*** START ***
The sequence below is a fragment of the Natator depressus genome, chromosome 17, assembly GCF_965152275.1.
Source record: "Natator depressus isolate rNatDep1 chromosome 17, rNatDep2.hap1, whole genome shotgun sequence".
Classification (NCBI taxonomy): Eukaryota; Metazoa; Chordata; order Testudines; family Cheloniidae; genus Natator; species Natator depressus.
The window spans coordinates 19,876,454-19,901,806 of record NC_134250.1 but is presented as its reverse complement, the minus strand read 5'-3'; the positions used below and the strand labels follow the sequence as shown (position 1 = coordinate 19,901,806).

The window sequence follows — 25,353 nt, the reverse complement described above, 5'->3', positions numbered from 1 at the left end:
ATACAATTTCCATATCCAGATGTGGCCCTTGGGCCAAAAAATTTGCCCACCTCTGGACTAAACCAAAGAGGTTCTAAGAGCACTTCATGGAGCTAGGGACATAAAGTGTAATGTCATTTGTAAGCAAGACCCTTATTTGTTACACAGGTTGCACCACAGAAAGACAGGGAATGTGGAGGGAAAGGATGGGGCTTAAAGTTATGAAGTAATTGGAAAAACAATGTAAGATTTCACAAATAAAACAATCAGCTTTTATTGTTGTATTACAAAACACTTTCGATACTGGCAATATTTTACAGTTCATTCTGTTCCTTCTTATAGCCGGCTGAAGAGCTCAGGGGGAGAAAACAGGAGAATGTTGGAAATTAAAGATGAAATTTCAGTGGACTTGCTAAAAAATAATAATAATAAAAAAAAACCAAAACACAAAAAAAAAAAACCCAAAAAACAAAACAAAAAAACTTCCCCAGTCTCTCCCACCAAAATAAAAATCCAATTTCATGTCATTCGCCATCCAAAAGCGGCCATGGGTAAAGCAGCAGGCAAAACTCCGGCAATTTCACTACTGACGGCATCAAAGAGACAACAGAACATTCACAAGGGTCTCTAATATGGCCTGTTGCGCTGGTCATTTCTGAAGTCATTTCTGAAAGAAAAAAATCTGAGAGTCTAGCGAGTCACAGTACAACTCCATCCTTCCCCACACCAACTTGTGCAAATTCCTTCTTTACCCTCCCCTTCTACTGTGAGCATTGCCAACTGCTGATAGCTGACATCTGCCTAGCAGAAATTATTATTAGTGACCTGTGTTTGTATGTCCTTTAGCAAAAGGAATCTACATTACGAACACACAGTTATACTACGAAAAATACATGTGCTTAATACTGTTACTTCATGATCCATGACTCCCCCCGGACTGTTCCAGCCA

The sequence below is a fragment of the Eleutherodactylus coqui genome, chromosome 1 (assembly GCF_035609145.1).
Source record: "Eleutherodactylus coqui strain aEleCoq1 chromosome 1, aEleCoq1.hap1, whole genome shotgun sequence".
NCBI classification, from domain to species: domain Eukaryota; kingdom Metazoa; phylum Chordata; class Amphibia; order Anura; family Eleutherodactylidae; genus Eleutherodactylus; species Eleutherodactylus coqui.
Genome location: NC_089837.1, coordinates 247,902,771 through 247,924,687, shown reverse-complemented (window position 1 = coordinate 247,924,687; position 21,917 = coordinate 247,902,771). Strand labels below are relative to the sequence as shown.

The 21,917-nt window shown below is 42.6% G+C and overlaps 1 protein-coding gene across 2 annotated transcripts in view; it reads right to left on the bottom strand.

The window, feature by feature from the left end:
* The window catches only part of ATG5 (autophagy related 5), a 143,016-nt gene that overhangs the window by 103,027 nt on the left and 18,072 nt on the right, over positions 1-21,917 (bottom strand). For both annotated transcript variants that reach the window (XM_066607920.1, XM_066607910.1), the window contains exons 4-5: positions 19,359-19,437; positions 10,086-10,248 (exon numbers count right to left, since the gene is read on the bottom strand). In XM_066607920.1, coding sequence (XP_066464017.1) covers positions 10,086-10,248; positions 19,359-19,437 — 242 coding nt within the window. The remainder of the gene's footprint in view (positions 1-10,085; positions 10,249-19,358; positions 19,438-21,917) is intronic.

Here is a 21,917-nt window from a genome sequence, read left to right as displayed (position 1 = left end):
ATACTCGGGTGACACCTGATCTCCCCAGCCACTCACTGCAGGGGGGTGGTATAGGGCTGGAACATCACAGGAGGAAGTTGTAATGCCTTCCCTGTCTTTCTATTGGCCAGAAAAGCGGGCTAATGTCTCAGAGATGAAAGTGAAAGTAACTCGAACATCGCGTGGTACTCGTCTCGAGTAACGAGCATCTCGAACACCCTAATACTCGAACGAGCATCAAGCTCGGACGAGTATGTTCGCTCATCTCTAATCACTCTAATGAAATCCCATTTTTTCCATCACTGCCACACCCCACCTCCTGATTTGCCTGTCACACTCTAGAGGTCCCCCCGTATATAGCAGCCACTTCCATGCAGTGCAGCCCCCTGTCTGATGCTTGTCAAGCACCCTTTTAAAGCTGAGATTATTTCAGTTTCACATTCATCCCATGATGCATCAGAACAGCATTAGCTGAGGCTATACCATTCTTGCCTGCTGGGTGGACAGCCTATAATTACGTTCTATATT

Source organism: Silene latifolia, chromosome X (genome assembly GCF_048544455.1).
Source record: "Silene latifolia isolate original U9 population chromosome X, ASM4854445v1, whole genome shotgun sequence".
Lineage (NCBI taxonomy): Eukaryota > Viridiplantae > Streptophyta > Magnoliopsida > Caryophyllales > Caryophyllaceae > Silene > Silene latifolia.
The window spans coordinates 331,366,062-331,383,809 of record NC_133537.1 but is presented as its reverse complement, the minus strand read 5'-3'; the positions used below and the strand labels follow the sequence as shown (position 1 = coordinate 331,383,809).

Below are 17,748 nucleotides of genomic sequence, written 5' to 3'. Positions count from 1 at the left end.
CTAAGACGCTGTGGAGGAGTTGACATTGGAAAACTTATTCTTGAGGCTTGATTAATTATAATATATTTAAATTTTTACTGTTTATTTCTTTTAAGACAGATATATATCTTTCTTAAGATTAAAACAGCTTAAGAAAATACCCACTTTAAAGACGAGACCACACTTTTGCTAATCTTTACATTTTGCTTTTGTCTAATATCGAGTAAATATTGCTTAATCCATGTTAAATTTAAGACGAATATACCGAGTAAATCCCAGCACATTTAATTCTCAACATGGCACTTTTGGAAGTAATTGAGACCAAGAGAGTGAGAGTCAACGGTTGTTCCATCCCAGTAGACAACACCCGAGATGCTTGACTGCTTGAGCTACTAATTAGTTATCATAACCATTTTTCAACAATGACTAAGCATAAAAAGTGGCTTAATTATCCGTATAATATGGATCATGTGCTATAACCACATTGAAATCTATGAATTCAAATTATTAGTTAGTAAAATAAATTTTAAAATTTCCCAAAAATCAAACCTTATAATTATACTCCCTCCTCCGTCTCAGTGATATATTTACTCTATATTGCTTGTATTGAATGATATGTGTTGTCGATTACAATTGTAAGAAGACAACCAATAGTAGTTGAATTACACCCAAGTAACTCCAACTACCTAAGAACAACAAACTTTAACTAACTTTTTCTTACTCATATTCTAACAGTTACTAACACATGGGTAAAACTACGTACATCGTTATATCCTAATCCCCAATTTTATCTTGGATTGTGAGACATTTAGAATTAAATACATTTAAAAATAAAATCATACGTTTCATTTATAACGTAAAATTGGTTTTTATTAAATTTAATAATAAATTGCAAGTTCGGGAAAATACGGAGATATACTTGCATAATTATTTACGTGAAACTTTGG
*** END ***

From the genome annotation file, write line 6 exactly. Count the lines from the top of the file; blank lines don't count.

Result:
ATACAATTTCCATATCCAGATGTGGCCCTTGGGCCAAAAAATTTGCCCACCTCTGGACTAAACCAAAGAGGTTCTAAGAGCACTTCATGGAGCTAGGGACATAAAGTGTAATGTCATTTGTAAGCAAGACCCTTATTTGTTACACAGGTTGCACCACAGAAAGACAGGGAATGTGGAGGGAAAGGATGGGGCTTAAAGTTATGAAGTAATTGGAAAAACAATGTAAGATTTCACAAATAAAACAATCAGCTTTTATTGTTGTATTACAAAACACTTTCGATACTGGCAATATTTTACAGTTCATTCTGTTCCTTCTTATAGCCGGCTGAAGAGCTCAGGGGGAGAAAACAGGAGAATGTTGGAAATTAAAGATGAAATTTCAGTGGACTTGCTAAAAAATAATAATAATAAAAAAAAACCAAAACACAAAAAAAAAAAACCCAAAAAACAAAACAAAAAAACTTCCCCAGTCTCTCCCACCAAAATAAAAATCCAATTTCATGTCATTCGCCATCCAAAAGCGGCCATGGGTAAAGCAGCAGGCAAAACTCCGGCAATTTCACTACTGACGGCATCAAAGAGACAACAGAACATTCACAAGGGTCTCTAATATGGCCTGTTGCGCTGGTCATTTCTGAAGTCATTTCTGAAAGAAAAAAATCTGAGAGTCTAGCGAGTCACAGTACAACTCCATCCTTCCCCACACCAACTTGTGCAAATTCCTTCTTTACCCTCCCCTTCTACTGTGAGCATTGCCAACTGCTGATAGCTGACATCTGCCTAGCAGAAATTATTATTAGTGACCTGTGTTTGTATGTCCTTTAGCAAAAGGAATCTACATTACGAACACACAGTTATACTACGAAAAATACATGTGCTTAATACTGTTACTTCATGATCCATGACTCCCCCCGGACTGTTCCAGCCA